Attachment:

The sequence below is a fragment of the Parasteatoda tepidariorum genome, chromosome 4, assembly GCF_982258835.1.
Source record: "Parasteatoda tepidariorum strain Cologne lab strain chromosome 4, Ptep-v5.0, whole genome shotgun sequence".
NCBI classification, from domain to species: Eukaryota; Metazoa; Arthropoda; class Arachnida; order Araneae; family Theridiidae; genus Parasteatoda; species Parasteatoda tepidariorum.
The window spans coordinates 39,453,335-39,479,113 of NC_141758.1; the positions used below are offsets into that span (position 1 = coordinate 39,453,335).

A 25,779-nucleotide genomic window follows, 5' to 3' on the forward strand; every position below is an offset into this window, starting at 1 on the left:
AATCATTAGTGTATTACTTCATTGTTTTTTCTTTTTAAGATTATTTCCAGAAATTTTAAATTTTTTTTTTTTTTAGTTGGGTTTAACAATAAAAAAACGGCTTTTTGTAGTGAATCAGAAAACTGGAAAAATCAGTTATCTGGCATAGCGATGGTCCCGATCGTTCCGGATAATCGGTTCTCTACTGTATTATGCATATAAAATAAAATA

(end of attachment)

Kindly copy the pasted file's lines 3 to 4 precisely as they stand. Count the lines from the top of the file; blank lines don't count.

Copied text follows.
NCBI classification, from domain to species: Eukaryota; Metazoa; Arthropoda; class Arachnida; order Araneae; family Theridiidae; genus Parasteatoda; species Parasteatoda tepidariorum.
The window spans coordinates 39,453,335-39,479,113 of NC_141758.1; the positions used below are offsets into that span (position 1 = coordinate 39,453,335).